Want To Feel Happier by the End of the Day? Your Menu of Options.

Do you need a happiness boost—right now? If so, take a look at this menu of options and make your choices. Remember, the more you tackle, the bigger the boost you’ll receive.

When you’re feeling blue, it can be hard to muster up the physical and mental energy to do the things that make you happier. Plunking down in front of the TV or digging into a tub of ice cream seems like an easier fix.

However, research shows (and you know it’s true) that these aren’t the routes to feeling better. Try some choices below. The more you push yourself, the better you’ll feel; but if you can’t tackle a big task, just do something small. Even a little step in the right direction will give you a lift.

According to my ground-breaking happiness formula, to be happy, you need to think about feeling good, feeling bad, and feeling right, in an atmosphere of growth. What’s dragging you down? Is it a lack of fun, of connection? Do you feel a lot of guilt, boredom, or anger? Do you feel that something’s “not right” about your life? Do you feel stagnant or stuck? Focus your efforts on the choices that will do the most to address what’s not working in your life.

Your menu of choices — commit to doing as many items as you can:

__ call or email one of your closest friends
__ call or email three friends to whom you haven’t spoken in a while
__ track down an old friend who has drifted out of your life

__ add a fun thing to your calendar
__ better, add a fun thing to your calendar that involves other people
__ best, add a fun thing to your calendar that involves other people doing something outside

__ think of a subject that you wish you knew more about (be honest! something that really interests you!) and spend 15 minutes on the internet reading about it
__ take a step toward acquiring a new skill that you want – research Italian classes in your neighborhood, investigate Photoshop
__ if you absolutely can’t think of one single subject that interests you, visit two bookstores (one huge chain, one independent) and browse until some book catches your attention – and buy it

Do good, feel good
__ sign up to be an organ donor, and remember to tell your family
__ give $25 or more to a worthy cause
__ sign up to volunteer or participate in an organization

__ walk around the block
__ do ten jumping-jacks
__ go the gym or go for a run

__ clear out the space around your computer
__ clear out a closet
__ walk through your house with a garbage bag, and clear clutter until the bag is full of trash; then walk around again and fill a new bag with things to be given away; repeat

__ make a dentist’s or doctor’s appointment that you’ve been putting off
__ reach out to a family member whom you’ve been neglecting
__ make something right: apologize, confess, repair, replace, or return something you borrowed

Nagging tasks
__ clean out three old emails that you haven’t answered
__ stop off at the drugstore to buy supplies you need
__ stop off at the hardware store to buy supplies you need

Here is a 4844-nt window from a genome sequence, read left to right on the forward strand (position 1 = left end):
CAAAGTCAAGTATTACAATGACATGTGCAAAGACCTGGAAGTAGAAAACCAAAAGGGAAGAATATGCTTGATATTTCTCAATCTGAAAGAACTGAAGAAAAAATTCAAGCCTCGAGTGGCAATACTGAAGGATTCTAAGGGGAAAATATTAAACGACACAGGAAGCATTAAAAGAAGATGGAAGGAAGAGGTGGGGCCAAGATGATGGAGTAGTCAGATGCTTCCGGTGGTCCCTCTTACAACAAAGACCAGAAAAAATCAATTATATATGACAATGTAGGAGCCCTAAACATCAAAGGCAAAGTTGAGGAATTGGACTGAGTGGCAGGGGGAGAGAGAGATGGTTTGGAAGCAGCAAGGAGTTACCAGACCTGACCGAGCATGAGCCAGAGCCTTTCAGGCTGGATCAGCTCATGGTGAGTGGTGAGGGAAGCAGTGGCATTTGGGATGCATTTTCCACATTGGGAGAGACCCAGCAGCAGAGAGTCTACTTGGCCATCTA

__ fix something broken

Good citizen
__ Throw away someone else’s litter
__ Be helpful to an elderly person or a person with small kids
__ Be friendly to a store clerk who seems grouchy

__ Reflect on the following quotation, from Marjorie William’s The Woman at the Washington Zoo:

We could hear her friends pull up to the curb. As her momentum carried her to the top of the stairs, Alice looked back and tossed me a radiant smile. She had become my glimmering girl: She looked like a rock star. She looked like a teenager. She looked absolutely stunning. She thundered down the stairs in those shoes, and as the front door slammed behind her, it came to me—what fantasy I had finally, easily entered this Halloween.

I’d just seen Alice leave for her prom, or her first real date. I’d cheated time, flipping the calendar five or six years into the future. The character I’d played was the fifty-two-year-old mother I will probably never be.

It was effortless.

Editor’s Note: A month after Marjorie wrote this, her oncologist concluded that there was no further treatment to recommend. Marjorie died, at home, on January 16, 2005, three days after her forty-seventh birthday.


__ Reflect on the following quotation, Winston Churchill to the House of Commons, June 4, 1940:

We shall prove ourselves once again able to defend our island home, to ride out the storm of war, and to outlive the menace of tyranny, if necessary for years, if necessary alone. At any rate, that is what we are going to try to do.

Even though large tracts of Europe and many old and famous States have fallen or may fall into the grip of the Gestapo and all the odious apparatus of Nazi rule, we shall not flag or fail. We shall go on to the end. We shall fight in France, we shall fight on the seas and oceans, we shall fight with growing confidence and growing strength in the air, we shall defend our island, whatever the cost may be. We shall fight on the beaches, we shall fight on the landing grounds, we shall fight in the fields and in the streets, we shall fight in the hills; we shall never surrender; and even if, which I do not for a moment believe, this Island or a large part of it were subjugated and starving, then our Empire beyond the seas, armed and guarded by the British Fleet, would carry on the struggle, until, in God’s good time, the New World, with all its power and might, steps forth to the rescue and liberation of the Old.

__ Reflect on the following quotation, from Thomas Arnold, diary, June 5, 1842:

[Of reading the newspaper] “So much of sin and so much of suffering in the world, as are there displayed, and no one seems able to remedy either. And then the thought of my own private life, so full of comforts, is very startling.”

At the end of the day, look back on your list. Did you hit all the items you checked off? Do you feel happier?

  • Love this checklist, Gretchen! I recently picked up your book from Anthropologie read 100 pages the first day. I’ve integrated several of the techniques you described in the first couple chapters and have found the “do it because you want it done and don’t wait for someone else (or nag, ahem) to do it.” My boyfriend and I had to break into our own apartment a few weeks ago and in the process destroyed two screens. Every time I saw him move them instead of take them to Ace Hardware I’d cringe. Last weekend while he was out of town, I was reminded in your book that… uh, hello Kelsey! Do it yourself! Seems a bit trite, but really I could relate and your nudge totally helped and left me satisfied. Anywho, little anecdote for your Wednesday afternoon. 🙂 Cheers